Stand back and work out how you can bring some of your "energisers" back, albeit with some potential amendments and self-discipline! Can you cycle to work, read a book in green space/do a run/swim/gym session at lunchtime? 

Communicate with your partner:

I wonder how many of your conversations centre around lack of sleep, a stage your child is going through, food shopping/dinner ideas, work, house jobs, fitting in visiting family...and then you wonder why you feel emotionally disconnected from your partner.

Often, both parties feel the same yet nothing changes - both too tired!

 So, take the lead here and create a moment to remember what you like doing together that makes you feel connected. Having remembered those things, what practical strategies do you need to come up with to reconnect? It could be finding a babysitter for some time out, doing a walk/water sports/theatre/comedy club together, having a late breakfast/lunch without the children…

 My challenge to you is to reflect on some of the ideas above and then ask yourself:

What new strategies (actions & behaviours) do I want to commit to so that I can:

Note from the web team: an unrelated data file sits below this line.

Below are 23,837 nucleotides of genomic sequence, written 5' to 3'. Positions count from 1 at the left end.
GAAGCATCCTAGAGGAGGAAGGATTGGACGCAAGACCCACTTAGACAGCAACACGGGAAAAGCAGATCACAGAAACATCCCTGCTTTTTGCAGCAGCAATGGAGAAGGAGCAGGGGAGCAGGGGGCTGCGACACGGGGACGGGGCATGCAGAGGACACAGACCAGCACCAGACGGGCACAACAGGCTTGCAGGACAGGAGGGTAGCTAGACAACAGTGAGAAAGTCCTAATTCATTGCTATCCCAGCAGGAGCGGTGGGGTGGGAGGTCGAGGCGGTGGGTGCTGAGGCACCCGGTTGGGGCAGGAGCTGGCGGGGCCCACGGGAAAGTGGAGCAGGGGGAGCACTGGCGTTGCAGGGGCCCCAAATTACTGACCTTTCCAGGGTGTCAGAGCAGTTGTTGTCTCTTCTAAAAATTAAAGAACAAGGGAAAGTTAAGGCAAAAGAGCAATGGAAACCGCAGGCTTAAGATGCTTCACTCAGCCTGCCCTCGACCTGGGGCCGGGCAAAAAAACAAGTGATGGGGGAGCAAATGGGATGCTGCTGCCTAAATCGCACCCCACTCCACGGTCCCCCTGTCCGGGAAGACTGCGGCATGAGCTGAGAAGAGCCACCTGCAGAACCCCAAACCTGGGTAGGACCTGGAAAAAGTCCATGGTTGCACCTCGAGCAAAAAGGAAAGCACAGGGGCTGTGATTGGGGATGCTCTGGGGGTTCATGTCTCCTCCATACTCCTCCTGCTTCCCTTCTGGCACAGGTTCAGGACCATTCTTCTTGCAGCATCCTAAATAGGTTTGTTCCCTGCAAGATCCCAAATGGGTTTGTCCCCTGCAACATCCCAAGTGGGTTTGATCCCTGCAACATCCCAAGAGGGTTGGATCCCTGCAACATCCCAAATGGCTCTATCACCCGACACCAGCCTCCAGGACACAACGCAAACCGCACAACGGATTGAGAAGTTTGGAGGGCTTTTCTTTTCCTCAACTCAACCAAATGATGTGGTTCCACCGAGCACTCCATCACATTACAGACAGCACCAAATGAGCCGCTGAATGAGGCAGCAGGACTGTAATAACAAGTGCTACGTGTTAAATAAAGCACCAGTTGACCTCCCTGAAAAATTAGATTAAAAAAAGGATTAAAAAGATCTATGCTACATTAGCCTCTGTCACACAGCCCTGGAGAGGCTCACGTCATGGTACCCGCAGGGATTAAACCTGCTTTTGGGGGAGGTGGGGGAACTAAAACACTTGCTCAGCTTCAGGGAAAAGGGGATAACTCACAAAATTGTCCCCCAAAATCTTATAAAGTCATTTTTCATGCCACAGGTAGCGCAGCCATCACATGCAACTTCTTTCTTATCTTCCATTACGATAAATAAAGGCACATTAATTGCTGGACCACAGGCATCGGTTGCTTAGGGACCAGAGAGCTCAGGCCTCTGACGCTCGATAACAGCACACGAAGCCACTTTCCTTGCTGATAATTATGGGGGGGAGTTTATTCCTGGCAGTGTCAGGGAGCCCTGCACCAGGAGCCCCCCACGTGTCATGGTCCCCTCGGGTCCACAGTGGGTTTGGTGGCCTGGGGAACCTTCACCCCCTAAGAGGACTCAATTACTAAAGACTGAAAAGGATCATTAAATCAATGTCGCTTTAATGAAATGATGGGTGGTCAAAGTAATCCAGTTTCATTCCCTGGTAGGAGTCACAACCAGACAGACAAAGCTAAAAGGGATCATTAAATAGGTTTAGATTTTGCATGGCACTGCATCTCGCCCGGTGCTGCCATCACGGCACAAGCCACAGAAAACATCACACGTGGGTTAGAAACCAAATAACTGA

• Effectively reconcile my professional and personal obligations
  • Ensure high performance at work
  • Feel energised
  • Have a healthy balance?
FREE WEBINAR: Improving gender equality – the actions that employers and men can take

Research, before and after the pandemic suggest they are prepared to make career changes to achieve this and to be the type of father they don't remember growing up, a presence in their children's lives.

The pandemic has shown that for many office-based roles not only is it possible to work remotely and flexibly, it no longer comes with the baggage of being seen as uncommitted.

Men can use this reframing of flexible working to build a different working pattern, one that sees work-life balance not just as a "perk for mums", with the damaging connotations for women's progression, but embedded and integrated into a more sustainable and equal society.

Join us for the celebration of International Men’s Day and a discussion with Ian Dinwiddy, a Thriving Talent coach and trainer and founder of Inspiring Dads, in a free webinar on Friday, 19 November 2021 at 12:00pm CEST. Book your seat.